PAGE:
Free school teachers 'achieve better GCSE results'

Teachers at free schools tend to be less experienced but their students perform better at key stage 4, report shows

Claudia Civinini

Free schools: Teachers at free schools achieve better GCSE results, says report

Teachers in free schools tend to be younger and less experienced than their peers in other types of school, according to a new report.

But despite their teachers' relative lack of experience, free school pupils achieve higher results at key stage 4 than in other types of schools, the report shows.

Published today to mark the 10 anniversary of the introduction of the free school programme, a report by the National Foundation for Educational Research shows that two-fifths of primary free school teachers were under 30 years of age, compared with a quarter of those in other primary schools.


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At secondary level, nearly a third were aged under 30, compared with one-fifth of teachers in other secondary schools.

Free schools 'have more NQTs'

Free schools also tended to have more newly qualified teachers than other schools.

However, their GCSE students achieved a tenth of a grade higher in each subject compared with their peers in other schools, once student and school-level characteristics were controlled for. 

But results for primary free schools were more "mixed", the NFER notes.

Teachers at free schools are also slightly less likely to stay put; the probability of a teacher in a free school leaving the state-funded sector was around two percentage points higher than in other schools, according to the report.

Looking into the 10 years since the programme's launch, the report also found that:
  • There is a higher proportion of free schools judged "outstanding" by Ofsted compared with other schools: 35 per cent of primary and all-through free schools inspected had an "outstanding" rating compared with 17 per cent for other primary schools. At secondary level, it was 26 per cent of free schools that were judged to be "outstanding", five percentage points higher than for other secondary schools.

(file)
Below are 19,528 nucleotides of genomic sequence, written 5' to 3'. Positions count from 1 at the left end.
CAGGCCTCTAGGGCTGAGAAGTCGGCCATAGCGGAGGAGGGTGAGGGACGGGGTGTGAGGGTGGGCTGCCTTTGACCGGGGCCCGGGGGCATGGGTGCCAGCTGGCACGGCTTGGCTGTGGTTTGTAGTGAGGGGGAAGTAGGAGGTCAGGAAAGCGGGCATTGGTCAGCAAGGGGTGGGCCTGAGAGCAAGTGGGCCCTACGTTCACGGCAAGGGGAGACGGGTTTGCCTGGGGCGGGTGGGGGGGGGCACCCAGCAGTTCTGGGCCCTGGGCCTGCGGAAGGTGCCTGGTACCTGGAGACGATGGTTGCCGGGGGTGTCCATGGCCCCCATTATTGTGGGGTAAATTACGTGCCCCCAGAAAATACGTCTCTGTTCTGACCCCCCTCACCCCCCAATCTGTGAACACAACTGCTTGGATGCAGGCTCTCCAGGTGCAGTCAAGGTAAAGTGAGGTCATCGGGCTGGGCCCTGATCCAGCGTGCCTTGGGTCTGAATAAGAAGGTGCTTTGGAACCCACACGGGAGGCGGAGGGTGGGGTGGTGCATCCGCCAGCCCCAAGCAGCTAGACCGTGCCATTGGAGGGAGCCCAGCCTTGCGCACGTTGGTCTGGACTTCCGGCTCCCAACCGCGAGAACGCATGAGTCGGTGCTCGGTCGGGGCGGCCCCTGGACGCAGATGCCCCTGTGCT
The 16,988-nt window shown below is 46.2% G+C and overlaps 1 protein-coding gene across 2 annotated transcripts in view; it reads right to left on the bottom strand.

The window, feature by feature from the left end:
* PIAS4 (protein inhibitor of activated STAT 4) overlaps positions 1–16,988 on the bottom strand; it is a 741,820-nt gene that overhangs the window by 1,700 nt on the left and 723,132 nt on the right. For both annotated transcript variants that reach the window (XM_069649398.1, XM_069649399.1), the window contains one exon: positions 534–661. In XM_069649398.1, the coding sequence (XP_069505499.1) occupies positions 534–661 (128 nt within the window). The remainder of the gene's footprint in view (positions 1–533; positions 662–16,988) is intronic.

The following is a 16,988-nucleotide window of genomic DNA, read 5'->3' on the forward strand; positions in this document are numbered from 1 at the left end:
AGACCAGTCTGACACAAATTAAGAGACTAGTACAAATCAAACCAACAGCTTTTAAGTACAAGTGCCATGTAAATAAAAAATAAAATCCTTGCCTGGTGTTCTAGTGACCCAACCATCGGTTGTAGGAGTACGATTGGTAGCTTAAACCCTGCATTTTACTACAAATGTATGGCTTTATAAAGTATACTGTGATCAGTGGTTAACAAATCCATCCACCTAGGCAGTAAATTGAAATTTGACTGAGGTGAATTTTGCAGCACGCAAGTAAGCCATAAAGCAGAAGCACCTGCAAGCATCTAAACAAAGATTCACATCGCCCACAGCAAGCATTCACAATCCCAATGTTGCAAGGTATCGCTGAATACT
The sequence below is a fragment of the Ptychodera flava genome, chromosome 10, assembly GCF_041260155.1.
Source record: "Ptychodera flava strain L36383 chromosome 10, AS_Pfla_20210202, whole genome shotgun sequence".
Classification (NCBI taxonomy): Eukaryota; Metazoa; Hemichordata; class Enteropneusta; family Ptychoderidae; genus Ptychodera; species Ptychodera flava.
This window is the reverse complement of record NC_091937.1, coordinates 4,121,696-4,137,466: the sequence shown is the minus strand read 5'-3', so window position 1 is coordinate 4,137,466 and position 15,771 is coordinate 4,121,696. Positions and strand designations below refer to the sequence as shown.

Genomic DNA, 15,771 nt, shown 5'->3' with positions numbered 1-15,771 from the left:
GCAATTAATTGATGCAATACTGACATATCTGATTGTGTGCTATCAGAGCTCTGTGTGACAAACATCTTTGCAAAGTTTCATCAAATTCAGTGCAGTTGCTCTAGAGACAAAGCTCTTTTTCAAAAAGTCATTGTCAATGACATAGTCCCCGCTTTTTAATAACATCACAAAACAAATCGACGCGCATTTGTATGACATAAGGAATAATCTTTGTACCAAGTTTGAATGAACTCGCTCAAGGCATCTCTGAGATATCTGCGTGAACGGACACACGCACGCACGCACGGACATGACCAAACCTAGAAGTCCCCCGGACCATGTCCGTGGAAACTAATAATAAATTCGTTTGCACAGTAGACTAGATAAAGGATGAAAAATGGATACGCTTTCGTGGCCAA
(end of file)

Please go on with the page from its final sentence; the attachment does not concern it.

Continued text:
• Free school pupils are more likely to be of an ethic minority background, to come from disadvantaged families and to have a language other than English as their mother tongue.
  • Results are mixed in the primary phase: at key stage 1, free school pupils outperformed peers in other schools in maths, writing, science and reading (in 2018-19). At KS2, free school pupils were instead 7 per cent less likely to reach the expected standard than their peers in maths, reading and writing.
  • Results are mixed at KS5, too: students attending 16-19 free schools outperformed peers in other school types. However, sixth-form students in secondary and all-through free schools performed worse than their counterparts in other schools.
  • Free schools, both primary and secondary, are more popular than their neighbouring schools. Primary free schools received more first preferences from parents compared with other school types both in absolute terms and relative to the number of places available.

The report calls for further research into attainment at KS2 in free schools, and into the reason why teacher retention is lower than in other types of schools. 

Report author Jude Hillary said: “The free schools programme has been running for 10 years now and our data-led investigation reveals there have been a number of positive outcomes, including free schools being more likely to be rated 'outstanding' by Ofsted, their popularity with parents and their pupils outperforming peers in other schools at key stage 4.

"However, there are also some areas for development, notably key stage 2 pupil outcomes – which are lower than in other schools – and teacher retention, which evidence suggests is a wider challenge across all new schools.

"More work is needed to further understand the factors driving some of these outcomes in order to share learnings and help to inform the future of the free schools programme.”

Unity Howard, director of the New Schools Network, said: “This year will mark ten years since the first free schools opened their doors. As we move in to the second decade of free schools, it’s important that policymakers properly reflect on the successes as well as the lessons learned when shaping the future direction for free schools.

“NFER’s research shows without question that the programme has been effective, highlighting the positive impact that free schools have had on local areas, particularly for disadvantaged students. As the highest performing type of state school at GCSE and A level, more likely to be rated Outstanding by Ofsted, free schools must be at the heart of the ‘levelling up’ and ‘building back better’ agendas.

"Free Schools can help translate those policy ambitions into reality - now is the time for the Government to commit to ‘levelling up’ in action, and a new free school wave focused on the North and Midlands would do just that."

 

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Claudia Civinini

Claudia Civinini

Find me on Twitter @claudiacivinini

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